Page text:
Use this URL to cite or link to this record in EThOS: https://ethos.bl.uk/OrderDetails.do?uin=uk.bl.ethos.764757
Title: Czech and Slovak Roma in Leeds : escaping exceptionality, remaining Roma
Author: Dolezalova, Marketa
ISNI:       0000 0004 7657 9071
Awarding Body: University of Manchester
Current Institution: University of Manchester
Date of Award: 2018
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Abstract:
Roma in former Czechoslovakia have historically experienced economic and political marginalisation and been treated and portrayed as inferior to ethnic Czechs and Slovaks. Roma thereby became perceived as different from non-Roma citizens, as not belonging to the Czech or Slovak nation, as an 'exception'. The post-socialist transition produced economic precarity, new inequalities, and a climate of rising nationalist sentiments in Central and Eastern Europe. The perception of Roma as not having the same rights as ethnic Czechs or Slovaks to access state care became even more salient than during the socialist period. Following the enlargement of the European Union in 2004, Roma are now able to move freely across EU borders and to find employment and settle in the United Kingdom. Migration to the UK, including Leeds, offered Roma new economic opportunities as well as the promise of escaping ethnic stigmatisation. It seemed to offer the possibility to lead what I refer to as a 'normal life' as equal citizens. This thesis is based on ethnographic research among Czech and Slovak Roma in Leeds. It reveals the processes that contribute to Roma becoming defined as an exception after migrating to Leeds, and looks at the ways in which Roma resist this. It recounts the interactions that Roma have with different aspects of state care, namely welfare provision, services and projects aimed at improving the well-being of Roma, and with non-Roma Czech and Slovak interpreters. Some Roma in Leeds have converted to a Roma Pentecostal Church, the Life and Light. In this thesis I argue that by providing material support to Roma, both converts and non-converts, and through a narrative that Roma are a lost tribe of Israel, the Church constructs Roma as a moral collectivity and subverts their position of inferiority and 'exceptionality'. The Church provides a way for Roma to be respectable, to live with dignity and to have what they understand to be a 'normal' life, whilst retaining their Roma identity.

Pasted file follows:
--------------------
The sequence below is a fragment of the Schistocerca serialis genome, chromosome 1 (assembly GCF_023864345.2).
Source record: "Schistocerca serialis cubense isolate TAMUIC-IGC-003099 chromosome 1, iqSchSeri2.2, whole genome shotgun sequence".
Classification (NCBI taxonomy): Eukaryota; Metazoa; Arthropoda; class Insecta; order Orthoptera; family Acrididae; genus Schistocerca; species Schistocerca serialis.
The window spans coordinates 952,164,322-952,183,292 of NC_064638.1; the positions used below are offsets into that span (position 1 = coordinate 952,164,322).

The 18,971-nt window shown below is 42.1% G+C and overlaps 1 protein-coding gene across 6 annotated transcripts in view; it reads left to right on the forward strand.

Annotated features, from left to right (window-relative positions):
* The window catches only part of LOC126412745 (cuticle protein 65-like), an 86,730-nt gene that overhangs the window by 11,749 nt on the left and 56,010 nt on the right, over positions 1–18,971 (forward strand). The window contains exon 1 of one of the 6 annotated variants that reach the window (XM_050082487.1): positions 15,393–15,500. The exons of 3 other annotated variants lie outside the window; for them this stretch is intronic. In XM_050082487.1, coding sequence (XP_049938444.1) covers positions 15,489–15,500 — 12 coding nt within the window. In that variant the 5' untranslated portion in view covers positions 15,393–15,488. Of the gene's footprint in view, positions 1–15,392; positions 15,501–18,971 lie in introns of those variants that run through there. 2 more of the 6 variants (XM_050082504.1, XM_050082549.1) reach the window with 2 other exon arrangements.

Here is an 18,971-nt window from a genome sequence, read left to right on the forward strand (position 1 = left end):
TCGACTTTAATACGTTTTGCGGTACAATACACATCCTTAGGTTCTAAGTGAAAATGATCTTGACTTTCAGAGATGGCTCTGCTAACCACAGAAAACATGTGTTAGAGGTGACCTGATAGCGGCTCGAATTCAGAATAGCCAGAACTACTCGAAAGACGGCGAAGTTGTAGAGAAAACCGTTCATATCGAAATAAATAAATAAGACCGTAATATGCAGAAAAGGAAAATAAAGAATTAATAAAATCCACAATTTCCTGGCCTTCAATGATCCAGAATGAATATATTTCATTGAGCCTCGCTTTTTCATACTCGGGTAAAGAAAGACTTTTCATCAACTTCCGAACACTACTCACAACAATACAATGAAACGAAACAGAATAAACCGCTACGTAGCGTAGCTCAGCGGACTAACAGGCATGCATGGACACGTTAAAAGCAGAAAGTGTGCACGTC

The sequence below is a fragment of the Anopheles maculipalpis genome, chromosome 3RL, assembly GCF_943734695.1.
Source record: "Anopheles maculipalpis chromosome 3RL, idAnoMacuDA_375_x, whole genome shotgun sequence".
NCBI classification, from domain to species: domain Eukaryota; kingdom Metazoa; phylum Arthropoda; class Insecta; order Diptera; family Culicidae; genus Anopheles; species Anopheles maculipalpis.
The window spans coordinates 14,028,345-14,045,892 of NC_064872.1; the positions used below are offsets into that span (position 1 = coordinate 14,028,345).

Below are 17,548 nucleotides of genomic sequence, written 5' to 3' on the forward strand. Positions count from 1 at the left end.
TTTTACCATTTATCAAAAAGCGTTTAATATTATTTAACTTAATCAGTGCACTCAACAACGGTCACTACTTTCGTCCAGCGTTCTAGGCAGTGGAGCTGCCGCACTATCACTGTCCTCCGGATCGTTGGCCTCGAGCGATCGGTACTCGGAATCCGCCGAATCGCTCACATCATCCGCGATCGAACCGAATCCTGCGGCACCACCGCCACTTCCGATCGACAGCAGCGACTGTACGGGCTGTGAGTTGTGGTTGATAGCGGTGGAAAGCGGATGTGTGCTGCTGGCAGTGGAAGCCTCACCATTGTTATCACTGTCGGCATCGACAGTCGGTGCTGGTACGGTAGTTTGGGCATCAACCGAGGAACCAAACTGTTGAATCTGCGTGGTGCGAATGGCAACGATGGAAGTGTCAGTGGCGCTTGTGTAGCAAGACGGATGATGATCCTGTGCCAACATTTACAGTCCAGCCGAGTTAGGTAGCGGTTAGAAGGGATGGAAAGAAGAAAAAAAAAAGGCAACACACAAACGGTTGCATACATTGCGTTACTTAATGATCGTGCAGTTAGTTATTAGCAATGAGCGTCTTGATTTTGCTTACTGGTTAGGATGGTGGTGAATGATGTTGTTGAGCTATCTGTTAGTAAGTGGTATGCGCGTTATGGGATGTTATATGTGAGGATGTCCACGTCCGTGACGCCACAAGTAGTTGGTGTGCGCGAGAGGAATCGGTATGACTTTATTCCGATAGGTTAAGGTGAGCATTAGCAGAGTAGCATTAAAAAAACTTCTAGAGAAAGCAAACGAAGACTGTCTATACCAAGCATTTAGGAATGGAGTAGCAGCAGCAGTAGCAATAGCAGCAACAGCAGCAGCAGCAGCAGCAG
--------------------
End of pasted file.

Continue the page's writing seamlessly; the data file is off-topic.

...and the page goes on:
Supervisor: Edwards, Jeanette ; Simpson, Anthony Sponsor: Not available
Qualification Name: Thesis (Ph.D.) Qualification Level: Doctoral
EThOS ID: uk.bl.ethos.764757  DOI: Not available
Keywords: religious conversions ; state care ; Roma ; migration
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